Since I have a degree in astronomy, I had to write about this one. A couple of weeks ago Google Maps Mania published an article about a Google Maps mashup (custom application) which allows you to see the tracks of Asteroid Occultation viewing paths. Not only did the author of the site allow you to view the paths in Google Maps, but he also creates Google Earth KML files so you can view them in GE.
First, you are probably wondering what is an asteroid occultation? Briefly, an asteroid occultation is when an asteroid passes in front of another stellar body (usually a star). In some cases you might see a star get dimmer, but in most cases you would probably need a telescope to witness the event. An asteroid ocultation viewing path is where on the Earth that occultation would be visible. If you have ever seen the viewing path maps drawn for a solar eclipse, this is the same concept.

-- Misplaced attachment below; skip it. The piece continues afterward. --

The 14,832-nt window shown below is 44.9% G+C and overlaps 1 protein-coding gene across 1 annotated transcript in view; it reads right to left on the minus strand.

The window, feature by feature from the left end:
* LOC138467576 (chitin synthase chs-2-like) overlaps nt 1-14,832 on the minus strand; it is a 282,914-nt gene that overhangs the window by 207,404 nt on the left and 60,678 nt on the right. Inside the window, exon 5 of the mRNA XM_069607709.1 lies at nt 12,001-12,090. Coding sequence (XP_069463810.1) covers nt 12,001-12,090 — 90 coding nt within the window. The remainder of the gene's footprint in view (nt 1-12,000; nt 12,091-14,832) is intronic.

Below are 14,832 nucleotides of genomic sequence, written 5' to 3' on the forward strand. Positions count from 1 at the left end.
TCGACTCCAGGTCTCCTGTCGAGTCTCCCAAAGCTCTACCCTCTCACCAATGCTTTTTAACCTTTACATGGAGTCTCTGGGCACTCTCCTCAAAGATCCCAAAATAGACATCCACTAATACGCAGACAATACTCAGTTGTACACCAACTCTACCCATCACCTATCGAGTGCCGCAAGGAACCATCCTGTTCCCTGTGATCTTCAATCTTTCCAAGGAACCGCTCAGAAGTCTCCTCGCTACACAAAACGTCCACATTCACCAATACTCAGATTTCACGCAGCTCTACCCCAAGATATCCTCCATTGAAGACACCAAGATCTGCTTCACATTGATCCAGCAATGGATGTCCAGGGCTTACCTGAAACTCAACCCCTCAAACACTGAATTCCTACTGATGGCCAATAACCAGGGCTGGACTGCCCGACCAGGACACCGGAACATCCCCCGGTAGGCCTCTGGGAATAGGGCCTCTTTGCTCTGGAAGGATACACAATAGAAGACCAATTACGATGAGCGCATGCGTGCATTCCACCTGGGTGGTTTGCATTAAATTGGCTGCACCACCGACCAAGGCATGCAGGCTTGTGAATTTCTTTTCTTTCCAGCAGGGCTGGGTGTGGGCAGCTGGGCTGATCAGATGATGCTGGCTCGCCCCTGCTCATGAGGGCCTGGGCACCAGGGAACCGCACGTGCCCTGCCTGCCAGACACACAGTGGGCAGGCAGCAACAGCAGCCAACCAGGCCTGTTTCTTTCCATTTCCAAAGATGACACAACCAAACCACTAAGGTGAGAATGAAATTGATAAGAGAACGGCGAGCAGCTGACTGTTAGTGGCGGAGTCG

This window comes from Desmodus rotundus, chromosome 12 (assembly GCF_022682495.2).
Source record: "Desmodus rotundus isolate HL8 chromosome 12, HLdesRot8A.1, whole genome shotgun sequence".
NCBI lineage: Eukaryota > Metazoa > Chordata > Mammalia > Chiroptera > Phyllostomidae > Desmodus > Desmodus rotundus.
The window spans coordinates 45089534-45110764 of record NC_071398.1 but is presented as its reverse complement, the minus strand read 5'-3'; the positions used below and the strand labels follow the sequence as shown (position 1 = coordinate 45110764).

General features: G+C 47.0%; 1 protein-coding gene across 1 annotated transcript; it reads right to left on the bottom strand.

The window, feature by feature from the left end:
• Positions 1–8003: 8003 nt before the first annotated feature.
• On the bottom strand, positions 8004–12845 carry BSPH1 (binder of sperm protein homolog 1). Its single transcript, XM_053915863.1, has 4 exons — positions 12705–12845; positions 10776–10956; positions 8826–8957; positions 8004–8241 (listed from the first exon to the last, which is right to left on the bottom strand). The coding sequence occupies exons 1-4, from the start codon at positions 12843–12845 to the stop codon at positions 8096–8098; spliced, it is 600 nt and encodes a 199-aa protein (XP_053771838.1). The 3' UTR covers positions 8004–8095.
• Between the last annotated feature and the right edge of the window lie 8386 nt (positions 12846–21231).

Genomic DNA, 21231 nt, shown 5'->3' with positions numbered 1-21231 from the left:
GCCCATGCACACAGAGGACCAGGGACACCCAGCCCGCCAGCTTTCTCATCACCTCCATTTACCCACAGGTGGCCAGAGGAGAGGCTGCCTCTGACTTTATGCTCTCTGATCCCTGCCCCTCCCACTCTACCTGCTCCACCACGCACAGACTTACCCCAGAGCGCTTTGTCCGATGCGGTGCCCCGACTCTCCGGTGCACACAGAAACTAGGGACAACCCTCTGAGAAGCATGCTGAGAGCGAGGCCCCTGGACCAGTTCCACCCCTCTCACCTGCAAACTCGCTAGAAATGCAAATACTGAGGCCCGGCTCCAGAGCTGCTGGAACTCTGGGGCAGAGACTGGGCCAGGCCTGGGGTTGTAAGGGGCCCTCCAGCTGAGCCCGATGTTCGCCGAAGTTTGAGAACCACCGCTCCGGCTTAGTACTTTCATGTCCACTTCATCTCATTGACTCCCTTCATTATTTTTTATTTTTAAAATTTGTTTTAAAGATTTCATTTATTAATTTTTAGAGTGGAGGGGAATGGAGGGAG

After you go to the asteroid occultation maps page, scroll down to an upcoming date in the table titled “Asteroidal Occultations Visible from North America” (unfortunately, this is the only area he covers for now). Then select an appropriate asteroid (say today’s (850) Altona). Below the map you will see a link to “Download a-ready-to-use Google Earth points file (track.kml) for this event.” Or, you can just click here to see it now .
The asteroid occultation maps were created by Charlie Ridgway based on data produced by Steve Preston’s Asteroidal Occultation Predictions web site.